Who says a rescued wild animal doesn’t qualify as an emotional support pet? A condo association in Clearwater, Florida, for one.
WFLA News Channel 8 reports that Ryan Boylan is fighting to keep his exotic rescue pet, a female squirrel named Brutis, after the Island Walk Condominiums board filed a complaint to Boylan and the owner of the condo. A notice sent last month informed him he must give up the squirrel, an exotic animal forbidden by the board, or face eviction. Only cats and dogs are considered pets at Island Walk.
The property management first learned of the typically outdoor rodent’s status as Boylan’s pet when a local dog chased it up a tree in April. Boylan then notified the board over the summer that he considers Brutis an emotional support animal.
“She’s just like an inside cat. She just walks around and hides pecans and hazelnuts which are her two favorites,” Boylan, 40, told ABC Action News.
Boylan rescued the squirrel during Hurricane Matthew in 2016 when she was stuck under a car, and since then, he has grown attached to her. He was in a car accident in 2004, which he claims left him with anxiety, herniated discs in his back and PTSD, hence the need for a support pet. His doctor even wrote him a prescription for Brutis.
“Ever since then I mean, oh my God, I can’t imagine not being around her,” Boylan told News Channel 8.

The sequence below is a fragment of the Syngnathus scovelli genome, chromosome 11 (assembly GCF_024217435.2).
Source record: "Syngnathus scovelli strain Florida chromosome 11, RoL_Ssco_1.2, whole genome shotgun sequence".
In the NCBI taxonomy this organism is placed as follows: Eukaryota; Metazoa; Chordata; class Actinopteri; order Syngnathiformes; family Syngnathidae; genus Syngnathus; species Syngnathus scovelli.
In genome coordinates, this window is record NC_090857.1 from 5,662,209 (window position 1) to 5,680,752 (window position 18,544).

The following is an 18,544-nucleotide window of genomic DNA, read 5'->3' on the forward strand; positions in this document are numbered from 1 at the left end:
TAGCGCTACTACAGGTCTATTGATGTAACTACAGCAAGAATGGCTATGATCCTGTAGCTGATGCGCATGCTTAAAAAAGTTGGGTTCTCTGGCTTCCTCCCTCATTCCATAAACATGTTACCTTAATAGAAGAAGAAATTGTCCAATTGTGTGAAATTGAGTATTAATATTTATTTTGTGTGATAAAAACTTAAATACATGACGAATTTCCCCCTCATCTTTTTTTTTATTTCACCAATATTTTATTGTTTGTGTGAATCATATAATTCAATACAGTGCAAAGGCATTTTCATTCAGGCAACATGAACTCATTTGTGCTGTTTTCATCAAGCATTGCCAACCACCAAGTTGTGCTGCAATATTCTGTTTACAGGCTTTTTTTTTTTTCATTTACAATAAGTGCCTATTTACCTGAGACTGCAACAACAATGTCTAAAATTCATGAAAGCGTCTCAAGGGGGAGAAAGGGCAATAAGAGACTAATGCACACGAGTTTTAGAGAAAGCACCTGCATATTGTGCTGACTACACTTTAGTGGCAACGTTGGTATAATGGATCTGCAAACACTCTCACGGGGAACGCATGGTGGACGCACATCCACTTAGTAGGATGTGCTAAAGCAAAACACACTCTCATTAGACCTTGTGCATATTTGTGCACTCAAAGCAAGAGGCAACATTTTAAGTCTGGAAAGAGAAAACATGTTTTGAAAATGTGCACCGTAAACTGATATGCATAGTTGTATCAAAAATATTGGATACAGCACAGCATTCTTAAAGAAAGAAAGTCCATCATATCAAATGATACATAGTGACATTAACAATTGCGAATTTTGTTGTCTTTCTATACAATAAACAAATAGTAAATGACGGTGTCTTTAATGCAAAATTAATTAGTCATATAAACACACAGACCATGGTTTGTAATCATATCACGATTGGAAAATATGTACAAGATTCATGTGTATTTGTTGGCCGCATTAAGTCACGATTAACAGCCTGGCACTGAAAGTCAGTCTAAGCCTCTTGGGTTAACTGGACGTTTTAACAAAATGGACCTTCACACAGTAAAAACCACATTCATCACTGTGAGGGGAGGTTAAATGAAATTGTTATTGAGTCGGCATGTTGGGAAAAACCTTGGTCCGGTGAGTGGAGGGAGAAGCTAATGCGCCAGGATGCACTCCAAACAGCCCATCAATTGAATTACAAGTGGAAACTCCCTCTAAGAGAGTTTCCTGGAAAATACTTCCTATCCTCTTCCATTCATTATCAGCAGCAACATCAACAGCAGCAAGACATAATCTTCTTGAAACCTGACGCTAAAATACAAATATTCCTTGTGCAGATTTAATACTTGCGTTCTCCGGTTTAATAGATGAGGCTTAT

The squirrel-loving man got in touch with the Office of Human Rights and claimed discrimination; the organization then sent a letter on his behalf to the condo board, citing the Fair Housing Act. This federal act supposedly protects a homeowner or tenant’s right to keep an emotional support pet.
“Due to this emotional disability, Ryan Boylan has certain limitations coping with what would otherwise be considered normal, but significant day to day situations,” according to the letter. “To help alleviate these challenges and to enhance his day to day functionality, I have prescribed Ryan to obtain emotional support animal(s). The presence of the animal(s) is necessary for the emotional/mental health of Ryan Boylan because its presence will mitigate the symptoms he is currently experiencing.”
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Despite these claims, the board’s stance remains firm: If Boylan doesn’t give up Brutis by the end of the month, he may be evicted.
When questioned by WFLA, former condo board member Sherry Arfa said she was on the fence.
“I’m sure it’s like any emotional support dog, people ask questions,” said Arfa. “It’s just like with any animal, you can have the nicest dog and they could bite somebody. It’s no guarantee … if it was a gerbil or something that your grandkid had hiding under the bed, I’m sure that would be fine, but a squirrel is a wild animal.”
Boylan’s case is pending. Brutis is signed up as a support pet through Register My Service Animal, LLC.
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